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Planting Trees in National Forests to Restore The Great Outdoors

by Gabrielle Clawson July 06, 2023 3 min read

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Restoring United States National Forests, a Rich Natural and Cultural Resource

From sugar maples in the northeast to ponderosa pines in the west, National Forests are a rich natural resource for nature and communities across the United States. Together with the United States Forest Service, One Tree Planted is working to plant trees in National Forests through 20+ projects that are restoring land that has been damaged by events such as fires, extreme weather, disease, insect infestation, and more.

One benefit of reforesting public land is that healthy outdoor recreation spaces are bolstered, creating new opportunities for communities and visitors to connect with nature. Many of the United States' most iconic wildlife species, including the brown bear, white-tailed deer, and countless songbirds, will benefit from restored habitat. 

Let’s explore the great outdoors together by learning more about a few of our projects that are helping to restore National Forests across the United States!

Habitat Restoration in Huron-Manistee National Forests

With its rich species diversity, the Huron-Manistee National Forest is an amazing resource for bird watchers and other wildlife enthusiasts. Vital breeding grounds for the endangered migratory songbird, the Kirtland Warbler, can be found here. This species, which has experienced a severe population decline in the last few decades, is just one that benefits from reforestation in this National Forest.

This project focuses on the restoration and maintenance of young jack pine forests. Jack pine is the primary tree species that is utilized by the Kirtland Warbler for nesting, and this project aims to improve the conditions of the forests by removing competing vegetation and promoting the growth of new jack pines. This will create a more suitable Kirtland Warbler breeding habitat and help support the recovery of the species.

Longleaf Restoration in Apalachicola National Forest

The longleaf pine is known for its beauty and outstanding resilience, but since the 1920s, this species has struggled to return due to human activities and management practices, including fire suppression. Over 30 endangered species rely on these beautiful trees for habitat and protection, so restoration efforts for the longleaf are vital. In Florida, longleaf restoration is a key goal of our reforestation project in the Apalachicola National Forest. 

This project aims to restore forest habitats and help endangered species recover from habitat degradation. By helping to restore over 130 hectares of land, this project helps restore these forests to their historical conditions. This will allow the longleaf pine species to flourish again, helping to improve surrounding ecosystems and biodiversity.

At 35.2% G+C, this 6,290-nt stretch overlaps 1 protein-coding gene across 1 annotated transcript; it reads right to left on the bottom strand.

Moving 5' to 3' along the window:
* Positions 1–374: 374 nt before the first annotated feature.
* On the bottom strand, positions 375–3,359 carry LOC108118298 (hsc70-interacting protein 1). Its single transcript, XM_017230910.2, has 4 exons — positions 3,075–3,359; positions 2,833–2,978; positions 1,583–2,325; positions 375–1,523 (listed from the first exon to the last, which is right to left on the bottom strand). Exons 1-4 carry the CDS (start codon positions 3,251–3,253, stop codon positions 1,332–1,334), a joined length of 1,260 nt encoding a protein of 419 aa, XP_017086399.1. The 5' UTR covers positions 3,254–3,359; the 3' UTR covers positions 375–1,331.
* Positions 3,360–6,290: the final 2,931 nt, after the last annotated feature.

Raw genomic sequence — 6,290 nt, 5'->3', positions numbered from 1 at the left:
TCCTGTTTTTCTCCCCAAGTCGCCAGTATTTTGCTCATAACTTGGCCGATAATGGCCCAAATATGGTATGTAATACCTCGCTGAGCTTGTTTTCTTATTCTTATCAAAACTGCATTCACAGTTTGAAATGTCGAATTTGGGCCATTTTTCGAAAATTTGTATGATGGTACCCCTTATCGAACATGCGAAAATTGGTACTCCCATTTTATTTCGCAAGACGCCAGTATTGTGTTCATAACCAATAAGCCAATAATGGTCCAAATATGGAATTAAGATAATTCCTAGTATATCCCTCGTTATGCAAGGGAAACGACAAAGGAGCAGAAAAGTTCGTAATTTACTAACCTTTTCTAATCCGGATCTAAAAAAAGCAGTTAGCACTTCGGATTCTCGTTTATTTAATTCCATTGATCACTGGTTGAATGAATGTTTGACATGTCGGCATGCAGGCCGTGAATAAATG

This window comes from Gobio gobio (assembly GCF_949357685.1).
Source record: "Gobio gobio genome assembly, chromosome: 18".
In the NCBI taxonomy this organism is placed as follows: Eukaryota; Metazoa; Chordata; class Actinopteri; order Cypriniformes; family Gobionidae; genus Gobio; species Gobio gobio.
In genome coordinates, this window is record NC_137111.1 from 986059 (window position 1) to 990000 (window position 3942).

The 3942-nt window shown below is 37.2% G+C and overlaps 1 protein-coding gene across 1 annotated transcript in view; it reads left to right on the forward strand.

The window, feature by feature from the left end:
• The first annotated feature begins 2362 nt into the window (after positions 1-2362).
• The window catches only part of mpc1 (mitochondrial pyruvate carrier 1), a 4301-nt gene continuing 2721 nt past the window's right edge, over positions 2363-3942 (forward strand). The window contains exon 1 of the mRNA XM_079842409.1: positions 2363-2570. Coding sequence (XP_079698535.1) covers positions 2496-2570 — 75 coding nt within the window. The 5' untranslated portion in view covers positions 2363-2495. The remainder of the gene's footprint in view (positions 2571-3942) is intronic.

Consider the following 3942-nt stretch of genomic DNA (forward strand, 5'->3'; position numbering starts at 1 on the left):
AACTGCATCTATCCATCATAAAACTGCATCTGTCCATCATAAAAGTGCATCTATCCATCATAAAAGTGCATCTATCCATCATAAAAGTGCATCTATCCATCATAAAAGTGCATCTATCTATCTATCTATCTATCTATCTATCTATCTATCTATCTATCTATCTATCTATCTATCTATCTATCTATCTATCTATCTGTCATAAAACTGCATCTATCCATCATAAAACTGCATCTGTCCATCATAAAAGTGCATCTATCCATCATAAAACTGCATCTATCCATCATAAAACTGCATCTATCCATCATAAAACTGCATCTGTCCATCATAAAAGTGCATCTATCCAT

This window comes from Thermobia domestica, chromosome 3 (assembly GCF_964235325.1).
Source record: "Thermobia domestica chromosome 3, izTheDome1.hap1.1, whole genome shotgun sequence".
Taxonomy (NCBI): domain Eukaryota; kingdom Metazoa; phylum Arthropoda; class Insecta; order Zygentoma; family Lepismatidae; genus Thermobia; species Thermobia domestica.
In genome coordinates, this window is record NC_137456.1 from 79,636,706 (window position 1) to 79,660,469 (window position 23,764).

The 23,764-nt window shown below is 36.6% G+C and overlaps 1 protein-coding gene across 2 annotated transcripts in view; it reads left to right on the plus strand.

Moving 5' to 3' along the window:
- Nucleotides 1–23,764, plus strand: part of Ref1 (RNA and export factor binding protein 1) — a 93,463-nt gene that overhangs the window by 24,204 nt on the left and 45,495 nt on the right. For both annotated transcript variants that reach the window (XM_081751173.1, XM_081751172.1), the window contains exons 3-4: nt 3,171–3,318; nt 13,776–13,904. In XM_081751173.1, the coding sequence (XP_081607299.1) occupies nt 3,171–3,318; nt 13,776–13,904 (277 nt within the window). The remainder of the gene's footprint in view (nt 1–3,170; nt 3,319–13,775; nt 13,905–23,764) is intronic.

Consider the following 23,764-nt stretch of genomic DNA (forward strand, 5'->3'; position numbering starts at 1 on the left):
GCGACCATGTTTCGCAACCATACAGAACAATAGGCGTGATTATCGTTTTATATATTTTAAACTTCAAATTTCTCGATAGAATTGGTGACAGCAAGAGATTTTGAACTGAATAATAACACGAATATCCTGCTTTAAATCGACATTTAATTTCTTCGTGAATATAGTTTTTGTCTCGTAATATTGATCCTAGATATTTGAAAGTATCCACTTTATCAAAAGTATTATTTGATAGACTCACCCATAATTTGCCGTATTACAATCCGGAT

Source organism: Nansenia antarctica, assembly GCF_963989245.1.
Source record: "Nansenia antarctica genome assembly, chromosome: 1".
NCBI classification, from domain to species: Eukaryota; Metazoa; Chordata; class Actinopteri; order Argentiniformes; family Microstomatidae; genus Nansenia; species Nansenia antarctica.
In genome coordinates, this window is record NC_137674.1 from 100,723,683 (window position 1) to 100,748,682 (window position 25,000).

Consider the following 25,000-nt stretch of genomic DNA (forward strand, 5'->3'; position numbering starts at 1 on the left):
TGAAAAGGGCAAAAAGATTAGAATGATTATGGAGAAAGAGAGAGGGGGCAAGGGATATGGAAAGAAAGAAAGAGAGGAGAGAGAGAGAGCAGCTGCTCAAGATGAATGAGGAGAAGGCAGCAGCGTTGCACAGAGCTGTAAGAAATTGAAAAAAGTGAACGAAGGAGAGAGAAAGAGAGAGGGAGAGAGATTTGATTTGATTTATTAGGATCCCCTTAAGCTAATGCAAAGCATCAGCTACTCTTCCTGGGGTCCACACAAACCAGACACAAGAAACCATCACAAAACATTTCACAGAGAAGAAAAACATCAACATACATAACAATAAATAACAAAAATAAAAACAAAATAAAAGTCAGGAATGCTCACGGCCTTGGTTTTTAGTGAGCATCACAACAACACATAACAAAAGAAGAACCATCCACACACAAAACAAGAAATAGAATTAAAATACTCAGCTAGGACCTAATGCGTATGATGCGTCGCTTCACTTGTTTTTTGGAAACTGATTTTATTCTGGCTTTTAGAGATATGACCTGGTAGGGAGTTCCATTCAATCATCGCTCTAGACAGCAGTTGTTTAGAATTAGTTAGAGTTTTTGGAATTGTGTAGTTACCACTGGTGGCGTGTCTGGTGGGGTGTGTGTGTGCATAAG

Post-Fire Restoration in Prescott National Forest

In 2019, the Sheridan Fire burned through over 21,000 acres of land in the Camp Wood area of the Prescott National Forest, devastating habitats and species in Arizona. Most of the fire burned through Pinyon-Juniper evergreen shrub and chaparral vegetation types, but about 3,500 acres burned through ponderosa pine forests on the fire's east side. 

This project will be the first planting in the Prescott National Forest in 10 years, and will begin with planting 100 acres throughout the year. Ponderosa pines will be planted within the Stringtown Wash watershed, which has been identified as a priority watershed in the Prescott National Forest.

The Camp Wood area of the Prescott National Forest is a beautiful, shaded ponderosa pine forest. It is a popular recreation area for the people of Prescott, Chino Valley, and Phoenix. The area is home to elk, mule deer, and wild turkey and is a habitat for the Northern Goshawk, so restoration here will help impact these incredibly important species and surrounding communities. 

Natural Disaster Restoration in Texan National Forests

This project is helping to restore National Forests across Texas after a tornado devastated the lands and impacted habitats and biodiversity in 2019. Just over 100 hectares of land will be restored as longleaf and shortleaf pines are planted to restore habitat for wildlife, including the Red-cockaded woodpecker. 

Longleaf pine is an important species for this area, as it increases biodiversity, provides food and shelter for wildlife, and enriches the soil. It also helps to improve water quality by slowing runoff and filtering pollutants. The trees’ deep root systems also help to reduce erosion and provide stability to the soil. This restorative project will help improve the land's health and is an important step in watershed restoration.

How Can You Make a Difference for National Forests?

United States National Forests provide a range of natural and cultural resources to people and wildlife across the country. These lands are conserved with the goal of ensuring their long-term health and productivity, providing rich outdoor recreational opportunities, and supporting local economies through sustainable land use practices. Although they are protected lands, they are impacted by climate change, extreme weather, and other factors. By planting trees in National Forests, you are helping to ensure that future generations will be able to enjoy the many benefits they provide.

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Gabrielle Clawson
Gabrielle Clawson

Gabrielle helps with fundraising and marketing, working with peer-to-peer fundraising as well as business fundraising. With experience in both women's rights and climate change organizations, she has a strong passion for non-profits and is excited to make an impact in the world through environmental change!